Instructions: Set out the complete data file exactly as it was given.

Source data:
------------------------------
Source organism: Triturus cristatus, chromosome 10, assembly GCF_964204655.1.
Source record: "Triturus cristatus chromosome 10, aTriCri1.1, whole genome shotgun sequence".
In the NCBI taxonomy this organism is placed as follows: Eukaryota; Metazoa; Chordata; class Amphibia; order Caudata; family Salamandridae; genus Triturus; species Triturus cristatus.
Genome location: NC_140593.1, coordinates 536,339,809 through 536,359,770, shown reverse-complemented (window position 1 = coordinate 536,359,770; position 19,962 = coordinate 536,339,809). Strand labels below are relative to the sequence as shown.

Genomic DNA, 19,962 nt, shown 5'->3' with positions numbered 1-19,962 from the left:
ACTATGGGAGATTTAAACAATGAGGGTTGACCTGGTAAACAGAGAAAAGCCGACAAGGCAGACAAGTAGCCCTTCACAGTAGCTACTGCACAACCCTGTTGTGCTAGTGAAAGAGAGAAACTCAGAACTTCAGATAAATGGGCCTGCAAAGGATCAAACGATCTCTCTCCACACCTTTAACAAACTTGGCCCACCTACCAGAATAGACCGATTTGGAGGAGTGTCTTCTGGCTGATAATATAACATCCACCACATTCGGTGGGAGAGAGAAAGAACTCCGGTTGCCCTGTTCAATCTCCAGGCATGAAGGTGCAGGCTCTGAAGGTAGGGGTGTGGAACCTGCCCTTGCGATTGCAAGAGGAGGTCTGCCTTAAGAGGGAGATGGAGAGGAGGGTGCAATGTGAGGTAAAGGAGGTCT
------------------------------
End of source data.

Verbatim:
Source organism: Triturus cristatus, chromosome 10, assembly GCF_964204655.1.
Source record: "Triturus cristatus chromosome 10, aTriCri1.1, whole genome shotgun sequence".
In the NCBI taxonomy this organism is placed as follows: Eukaryota; Metazoa; Chordata; class Amphibia; order Caudata; family Salamandridae; genus Triturus; species Triturus cristatus.
Genome location: NC_140593.1, coordinates 536,339,809 through 536,359,770, shown reverse-complemented (window position 1 = coordinate 536,359,770; position 19,962 = coordinate 536,339,809). Strand labels below are relative to the sequence as shown.

Genomic DNA, 19,962 nt, shown 5'->3' with positions numbered 1-19,962 from the left:
ACTATGGGAGATTTAAACAATGAGGGTTGACCTGGTAAACAGAGAAAAGCCGACAAGGCAGACAAGTAGCCCTTCACAGTAGCTACTGCACAACCCTGTTGTGCTAGTGAAAGAGAGAAACTCAGAACTTCAGATAAATGGGCCTGCAAAGGATCAAACGATCTCTCTCCACACCTTTAACAAACTTGGCCCACCTACCAGAATAGACCGATTTGGAGGAGTGTCTTCTGGCTGATAATATAACATCCACCACATTCGGTGGGAGAGAGAAAGAACTCCGGTTGCCCTGTTCAATCTCCAGGCATGAAGGTGCAGGCTCTGAAGGTAGGGGTGTGGAACCTGCCCTTGCGATTGCAAGAGGAGGTCTGCCTTAAGAGGGAGATGGAGAGGAGGGTGCAATGTGAGGTAAAGGAGGTCT